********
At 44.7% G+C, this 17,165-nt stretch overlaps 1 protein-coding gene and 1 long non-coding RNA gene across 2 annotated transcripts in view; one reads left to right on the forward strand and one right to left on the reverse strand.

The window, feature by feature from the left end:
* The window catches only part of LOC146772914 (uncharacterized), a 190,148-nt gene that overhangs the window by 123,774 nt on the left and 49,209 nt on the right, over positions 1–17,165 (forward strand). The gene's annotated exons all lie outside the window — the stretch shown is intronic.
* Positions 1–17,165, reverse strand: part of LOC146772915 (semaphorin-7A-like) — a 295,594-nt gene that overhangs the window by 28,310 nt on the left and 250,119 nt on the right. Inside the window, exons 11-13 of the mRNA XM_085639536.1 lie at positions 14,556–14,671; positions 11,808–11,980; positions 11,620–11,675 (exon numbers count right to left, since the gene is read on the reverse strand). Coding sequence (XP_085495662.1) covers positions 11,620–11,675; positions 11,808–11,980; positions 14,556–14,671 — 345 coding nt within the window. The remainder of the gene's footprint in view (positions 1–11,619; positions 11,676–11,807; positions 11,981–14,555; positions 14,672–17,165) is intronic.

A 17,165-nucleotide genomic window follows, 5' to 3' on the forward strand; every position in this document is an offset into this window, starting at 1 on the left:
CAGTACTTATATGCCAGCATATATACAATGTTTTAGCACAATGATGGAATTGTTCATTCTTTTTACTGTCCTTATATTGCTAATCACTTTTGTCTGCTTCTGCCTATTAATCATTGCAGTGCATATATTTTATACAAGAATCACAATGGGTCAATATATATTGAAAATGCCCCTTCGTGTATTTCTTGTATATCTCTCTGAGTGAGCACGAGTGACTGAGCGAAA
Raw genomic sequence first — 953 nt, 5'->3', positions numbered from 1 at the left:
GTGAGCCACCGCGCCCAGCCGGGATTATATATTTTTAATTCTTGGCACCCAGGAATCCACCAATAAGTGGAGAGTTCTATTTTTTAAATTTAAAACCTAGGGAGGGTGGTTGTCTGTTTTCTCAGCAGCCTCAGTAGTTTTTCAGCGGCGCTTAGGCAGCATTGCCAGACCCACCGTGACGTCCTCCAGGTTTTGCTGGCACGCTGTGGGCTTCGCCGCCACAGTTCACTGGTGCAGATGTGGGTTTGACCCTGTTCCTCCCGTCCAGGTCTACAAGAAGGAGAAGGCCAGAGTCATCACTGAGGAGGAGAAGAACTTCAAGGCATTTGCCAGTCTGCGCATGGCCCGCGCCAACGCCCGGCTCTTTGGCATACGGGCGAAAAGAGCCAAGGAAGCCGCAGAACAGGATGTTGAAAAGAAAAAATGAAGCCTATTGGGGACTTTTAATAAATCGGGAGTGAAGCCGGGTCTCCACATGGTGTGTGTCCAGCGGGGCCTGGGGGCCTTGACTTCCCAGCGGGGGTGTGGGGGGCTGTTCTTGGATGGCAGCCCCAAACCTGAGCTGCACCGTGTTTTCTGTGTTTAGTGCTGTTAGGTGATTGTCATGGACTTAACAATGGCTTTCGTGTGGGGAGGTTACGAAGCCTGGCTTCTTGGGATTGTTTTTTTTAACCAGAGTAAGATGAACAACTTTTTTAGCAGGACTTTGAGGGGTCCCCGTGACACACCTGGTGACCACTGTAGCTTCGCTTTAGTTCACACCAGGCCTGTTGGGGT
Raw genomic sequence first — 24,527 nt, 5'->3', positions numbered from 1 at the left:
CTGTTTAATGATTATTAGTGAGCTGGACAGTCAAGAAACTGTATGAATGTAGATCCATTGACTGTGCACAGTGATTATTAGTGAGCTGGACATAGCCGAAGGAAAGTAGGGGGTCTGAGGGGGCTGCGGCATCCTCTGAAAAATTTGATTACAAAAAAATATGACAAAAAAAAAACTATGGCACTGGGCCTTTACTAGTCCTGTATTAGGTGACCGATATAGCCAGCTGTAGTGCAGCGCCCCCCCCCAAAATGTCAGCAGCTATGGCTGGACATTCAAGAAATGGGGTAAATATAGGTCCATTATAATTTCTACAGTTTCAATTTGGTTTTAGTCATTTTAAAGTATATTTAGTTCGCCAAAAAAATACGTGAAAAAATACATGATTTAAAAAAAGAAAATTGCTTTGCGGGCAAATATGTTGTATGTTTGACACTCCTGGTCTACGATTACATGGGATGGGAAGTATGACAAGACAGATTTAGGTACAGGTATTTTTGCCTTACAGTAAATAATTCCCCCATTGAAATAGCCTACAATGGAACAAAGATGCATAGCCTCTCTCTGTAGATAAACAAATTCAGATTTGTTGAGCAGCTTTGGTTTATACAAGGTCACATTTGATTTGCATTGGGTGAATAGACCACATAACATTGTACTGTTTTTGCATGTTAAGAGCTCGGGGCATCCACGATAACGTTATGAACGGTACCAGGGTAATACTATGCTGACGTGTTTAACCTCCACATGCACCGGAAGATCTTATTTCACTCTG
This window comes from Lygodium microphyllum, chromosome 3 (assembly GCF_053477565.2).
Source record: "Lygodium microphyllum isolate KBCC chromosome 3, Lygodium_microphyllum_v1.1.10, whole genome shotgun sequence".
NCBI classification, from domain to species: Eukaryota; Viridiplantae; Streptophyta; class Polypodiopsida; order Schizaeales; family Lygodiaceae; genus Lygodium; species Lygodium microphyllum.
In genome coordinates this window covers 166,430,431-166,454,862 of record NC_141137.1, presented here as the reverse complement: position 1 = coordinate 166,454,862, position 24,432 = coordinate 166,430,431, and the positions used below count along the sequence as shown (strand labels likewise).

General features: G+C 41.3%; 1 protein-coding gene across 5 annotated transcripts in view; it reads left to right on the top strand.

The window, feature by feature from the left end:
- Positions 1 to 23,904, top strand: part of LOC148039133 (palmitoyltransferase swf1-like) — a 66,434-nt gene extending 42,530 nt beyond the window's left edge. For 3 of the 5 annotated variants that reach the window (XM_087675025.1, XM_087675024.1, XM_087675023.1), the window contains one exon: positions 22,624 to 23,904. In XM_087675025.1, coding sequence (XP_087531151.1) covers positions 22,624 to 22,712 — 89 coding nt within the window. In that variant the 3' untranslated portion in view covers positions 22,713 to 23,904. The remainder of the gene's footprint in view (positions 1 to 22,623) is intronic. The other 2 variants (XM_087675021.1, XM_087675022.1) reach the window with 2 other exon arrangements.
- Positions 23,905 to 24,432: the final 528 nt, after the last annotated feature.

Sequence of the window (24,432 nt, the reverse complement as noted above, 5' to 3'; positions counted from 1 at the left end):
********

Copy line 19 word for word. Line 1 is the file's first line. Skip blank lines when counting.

Sequence of the window (24,432 nt, the reverse complement as noted above, 5' to 3'; positions counted from 1 at the left end):